You may not be a boss, a manager, or an owner or you may be. You may not be leading a project or a programme, an organisation or a country, but you may be.


Whether you aren’t or you are you’ve worn the shoes of a leader.


Can I prove it? Yes, I can!


Here are a few synonyms for the word “lead”


Escort, steer, pilot, marshall, shepherd, guide, conduct, show


If you’ve ever used any of those verbs for something you’ve had to do, guess what, you’ve had experience with leadership. And you will again.


Sooner or later someone will look to you for guidance, even on the smallest things.


Now, wouldn’t you like to be good at leading? Don’t think about the grand level for now, think about those little things.


Wouldn’t you want to have the confidence to accept your leadership in the moment and help to steer things in the right direction?


Before you get there you’ll have to accept that someone else is depending on you. It’s imperative that you recognise your value in that instant.


To take on the task of leadership isn’t to be bossy or to know everything. It’s to draw on the experience that the other person is already confident that you have.


Them leaning on you represents their trust that you can guide. And If they can believe it, what's stopping you?


Step up to the task because if you think you’re not a leader, think again. Prepare yourself to be a good one.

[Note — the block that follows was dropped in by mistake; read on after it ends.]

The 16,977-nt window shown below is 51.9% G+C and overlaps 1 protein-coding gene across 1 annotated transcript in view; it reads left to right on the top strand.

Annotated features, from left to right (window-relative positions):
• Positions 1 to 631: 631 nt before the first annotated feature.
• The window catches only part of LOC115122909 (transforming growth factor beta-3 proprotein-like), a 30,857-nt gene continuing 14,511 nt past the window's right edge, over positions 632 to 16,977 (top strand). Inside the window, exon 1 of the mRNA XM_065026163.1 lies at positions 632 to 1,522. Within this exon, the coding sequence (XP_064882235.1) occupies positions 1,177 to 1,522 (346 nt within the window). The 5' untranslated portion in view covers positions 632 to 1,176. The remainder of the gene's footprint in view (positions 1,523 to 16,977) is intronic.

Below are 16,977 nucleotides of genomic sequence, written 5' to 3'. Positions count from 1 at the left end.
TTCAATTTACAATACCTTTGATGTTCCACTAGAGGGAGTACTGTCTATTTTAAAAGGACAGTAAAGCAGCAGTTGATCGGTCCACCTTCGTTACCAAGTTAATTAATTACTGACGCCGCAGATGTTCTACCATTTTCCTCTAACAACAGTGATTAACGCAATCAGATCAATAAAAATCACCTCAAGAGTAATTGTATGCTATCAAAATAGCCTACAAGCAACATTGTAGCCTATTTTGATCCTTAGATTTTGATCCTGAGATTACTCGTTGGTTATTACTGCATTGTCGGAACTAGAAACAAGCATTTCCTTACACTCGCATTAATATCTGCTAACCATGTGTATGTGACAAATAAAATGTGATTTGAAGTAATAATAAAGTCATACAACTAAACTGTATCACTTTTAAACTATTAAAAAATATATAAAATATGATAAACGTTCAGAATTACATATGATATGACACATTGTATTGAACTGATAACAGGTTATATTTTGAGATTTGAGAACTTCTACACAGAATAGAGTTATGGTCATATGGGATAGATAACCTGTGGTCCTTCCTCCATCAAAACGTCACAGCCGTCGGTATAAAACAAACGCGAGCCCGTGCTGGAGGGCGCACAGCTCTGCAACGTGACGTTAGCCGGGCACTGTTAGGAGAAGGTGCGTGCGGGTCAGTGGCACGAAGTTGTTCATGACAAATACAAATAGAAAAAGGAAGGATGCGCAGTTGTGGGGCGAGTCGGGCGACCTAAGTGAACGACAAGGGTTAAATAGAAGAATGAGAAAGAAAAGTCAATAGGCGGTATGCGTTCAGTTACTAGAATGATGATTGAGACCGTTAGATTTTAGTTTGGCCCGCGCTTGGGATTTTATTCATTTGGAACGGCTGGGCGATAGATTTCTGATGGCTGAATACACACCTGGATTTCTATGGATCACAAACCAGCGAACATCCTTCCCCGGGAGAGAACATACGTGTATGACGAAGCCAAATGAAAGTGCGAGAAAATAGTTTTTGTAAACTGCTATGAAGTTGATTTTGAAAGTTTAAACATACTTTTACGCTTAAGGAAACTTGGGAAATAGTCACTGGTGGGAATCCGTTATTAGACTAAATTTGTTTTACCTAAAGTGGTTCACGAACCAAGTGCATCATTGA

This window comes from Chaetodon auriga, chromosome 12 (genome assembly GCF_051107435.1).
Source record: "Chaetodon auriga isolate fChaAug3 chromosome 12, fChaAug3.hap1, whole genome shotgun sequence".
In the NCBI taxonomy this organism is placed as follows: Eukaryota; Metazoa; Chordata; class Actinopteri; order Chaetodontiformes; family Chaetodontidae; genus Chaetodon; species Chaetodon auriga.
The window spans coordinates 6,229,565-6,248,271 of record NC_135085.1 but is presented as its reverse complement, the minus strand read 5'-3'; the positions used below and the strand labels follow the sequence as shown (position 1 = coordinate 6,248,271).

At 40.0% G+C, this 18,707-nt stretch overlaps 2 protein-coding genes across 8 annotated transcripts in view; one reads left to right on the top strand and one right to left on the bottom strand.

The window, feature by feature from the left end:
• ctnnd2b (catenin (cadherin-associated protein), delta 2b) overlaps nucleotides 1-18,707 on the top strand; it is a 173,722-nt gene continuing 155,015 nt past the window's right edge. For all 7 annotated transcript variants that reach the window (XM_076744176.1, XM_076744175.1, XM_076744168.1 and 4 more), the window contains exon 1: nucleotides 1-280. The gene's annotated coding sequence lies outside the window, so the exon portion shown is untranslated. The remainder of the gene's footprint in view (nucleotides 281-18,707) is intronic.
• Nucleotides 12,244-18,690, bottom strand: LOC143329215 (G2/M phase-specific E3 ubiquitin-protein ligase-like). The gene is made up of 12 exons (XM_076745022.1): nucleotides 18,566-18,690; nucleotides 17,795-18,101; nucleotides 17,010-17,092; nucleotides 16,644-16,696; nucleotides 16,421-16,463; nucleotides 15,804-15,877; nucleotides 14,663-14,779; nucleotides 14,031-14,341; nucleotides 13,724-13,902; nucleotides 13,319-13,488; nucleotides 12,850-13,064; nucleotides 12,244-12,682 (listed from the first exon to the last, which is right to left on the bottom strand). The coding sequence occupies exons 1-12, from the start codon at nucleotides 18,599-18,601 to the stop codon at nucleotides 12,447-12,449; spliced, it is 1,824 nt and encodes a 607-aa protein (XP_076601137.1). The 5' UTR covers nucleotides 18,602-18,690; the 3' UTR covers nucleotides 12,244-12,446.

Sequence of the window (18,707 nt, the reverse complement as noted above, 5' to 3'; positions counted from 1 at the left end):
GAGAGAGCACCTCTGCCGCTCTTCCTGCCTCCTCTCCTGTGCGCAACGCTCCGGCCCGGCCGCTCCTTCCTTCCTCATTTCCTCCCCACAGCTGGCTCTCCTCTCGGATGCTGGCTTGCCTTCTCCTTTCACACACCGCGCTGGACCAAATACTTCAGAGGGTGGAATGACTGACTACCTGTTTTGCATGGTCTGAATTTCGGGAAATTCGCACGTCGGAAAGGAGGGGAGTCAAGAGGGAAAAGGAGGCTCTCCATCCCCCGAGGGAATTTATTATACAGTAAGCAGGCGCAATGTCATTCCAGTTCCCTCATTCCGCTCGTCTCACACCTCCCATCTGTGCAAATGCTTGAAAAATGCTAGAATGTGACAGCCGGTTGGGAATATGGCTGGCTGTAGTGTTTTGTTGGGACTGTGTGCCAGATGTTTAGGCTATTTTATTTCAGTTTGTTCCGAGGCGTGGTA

It’s imminent. In 2020 there are some big decisions we have to make in the Caribbean.


2020 has been an epic year. The COVID-19 pandemic suddenly caused human beings everywhere to focus on one thing it seems. It became everyone’s problem.


It’s rare that any single struggle or catastrophe becomes everyone’s problem. Usually, a bunch of us get to sit back and watch it on the news, donate to show our support, or send up pity prayers for “those poor people”.


This time is more surreal. With coronavirus, we’ve watched the experience that we’ve all had to share.


Then in the U.S., a series of violent and more subtle racist-driven crimes have erupted a movement. Again, it seems a global phenomenon.


And right here in the Caribbean, we have big decisions to make amidst all this change.


I’m not just talking about improving healthcare, timing the reopening of borders, re-imagining tourism, mainstreaming remote work, or simplifying requirements for e-commerce vending.


I’m not just talking about introducing financial education at every level, prioritising regional cooperation for economic benefit, or introducing a regional digital currency.


I’m talking about bigger decisions that include all of those things and more. I’m talking about decisions to change a philosophy of dependency and a shift to interdependency.


I’m talking about acknowledging that our own island status quo and economic norms aren’t working. They still rest on an old plantation economic system.


I’m talking about how greater numbers of our populations must become owners of something valuable and not just renters, leasers, labour, and borrowers.


Can we NOT race back to normal pleaassee!!!


Since change is already upon us. Let’s look it in the eye, let’s grapple with it. Let’s make some “protocols” to ride the wave of change to new territory.



In the Caribbean, let’s have our own tough conversations about race and privilege, and let’s educate for innovation and wealth creation not for herd mentality and debt creation.


Caribbean people let’s do anything BUT normal.


Change is here. Let’s step out of our hum-drum routines and act to create more change for greater things, for better ways to live.








Updated: Jun 10


How many fine artists in Barbados do you know who have made a steady living from their craft? If you know more than five (5), give me a call.